# Repositioning Error Compensation in Discontinuous Ground-Based SAR Monitoring

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## Abstract

**:**

## 1. Introduction

## 2. Repositioning Error in D-GBSAR

#### 2.1. Repositioning Error Modeling

_{1}and R

_{2}are the ranges between the target and the radar during two campaigns, respectively. However, since $\mathsf{\Delta}\phi $ represents the principal value of the interferometric phase, the correct deformation estimation requires the reconstruction of the full phase value by calculating the phase ambiguity. In discontinuous mode, due to the instability of the monitoring station or lack of accurate positioning devices, the position offset of the instrument could occur during repositioning. An additional range variation is caused by the repositioning error, and $\mathsf{\Delta}R$ cannot accurately correspond to the target deformation [12].

_{p}, y

_{p}, z

_{p}) and (x, y, z) respectively, R can be expressed as:

#### 2.2. Simulation Comparisons

## 3. Methodology

_{1}is the linear coefficient, B

_{2}is an offset that can appear in the interferometric phase between two different campaigns. Together with Equation (6), for a PS with no deformation, its unwrapped phase can be modeled as:

_{1}, A

_{2}, A

_{3}, B

_{1}, B

_{2}] are the estimated parameters, $({x}_{p},{y}_{p},{z}_{p})$ is the 3D coordinate of the PS, R

_{p}represents the slant range, and e is the unmodeled error phase. By estimating the polynomial parameters based on the LS method, the error phase can be compensated precisely under discontinuous mode. The equation set can be expressed as:

## 4. Experimental Results

#### 4.1. First Case: Urban Area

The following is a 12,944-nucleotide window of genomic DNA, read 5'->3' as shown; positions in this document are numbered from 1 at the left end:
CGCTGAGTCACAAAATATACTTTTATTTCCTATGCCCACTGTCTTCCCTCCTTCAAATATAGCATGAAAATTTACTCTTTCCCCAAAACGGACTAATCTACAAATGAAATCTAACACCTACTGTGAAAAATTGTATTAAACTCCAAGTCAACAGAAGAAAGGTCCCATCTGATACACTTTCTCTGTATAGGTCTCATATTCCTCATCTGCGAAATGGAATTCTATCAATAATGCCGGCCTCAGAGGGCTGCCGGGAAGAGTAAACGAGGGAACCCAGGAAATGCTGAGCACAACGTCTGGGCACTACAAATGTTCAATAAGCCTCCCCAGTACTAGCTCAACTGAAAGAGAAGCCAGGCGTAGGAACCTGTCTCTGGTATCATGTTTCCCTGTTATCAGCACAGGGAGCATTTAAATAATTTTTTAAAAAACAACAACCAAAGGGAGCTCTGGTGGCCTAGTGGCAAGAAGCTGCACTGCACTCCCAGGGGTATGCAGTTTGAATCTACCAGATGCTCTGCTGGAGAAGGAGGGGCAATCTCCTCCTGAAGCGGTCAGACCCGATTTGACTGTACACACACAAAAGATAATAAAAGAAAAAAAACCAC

#### 4.1.1. Experiment Information

_{1}and CR

_{2}. The horizontal axis represents the moments when radar images were acquired. The red lines mark the moments when the radar was moved, and the interferometric phases of both CRs vary significantly. In contrast, during the period of stable monitoring, their interferometric phases are close to zero. Every time the MIMO radar was moved, multiple radar images were acquired and they were coherently added to obtain a composite image. Seven composite images were acquired in this experiment, denoted as M

_{1}~M

_{7}.

#### 4.1.2. Model Validation

_{1}~IM

_{6}. Since the experimental scenario is flat and stable, the interferometric phases mainly contain repositioning error and atmospheric components.

_{1}~IM

_{6}. Due to the millimeter-level positioning error of the total station, there are slight differences between these curves, but it could still prove that the proposed method can model the repositioning error precisely.

#### 4.1.3. Error Compensation

_{i}as the master image and M

_{i}

_{+1}as the slave image (i = 1, 2, …, 6), 6 coherence maps are acquired, the average coherence map is shown in Figure 10a. As mentioned in Section 3, the coherence method is used to select PSs in discontinuous mode. Set the coherence threshold as 0.98 and the SNR threshold as 30 dB, 51,387 PSs are obtained, which are shown in Figure 10b. The pixels corresponding to both CRs and most building structures are selected as PSs.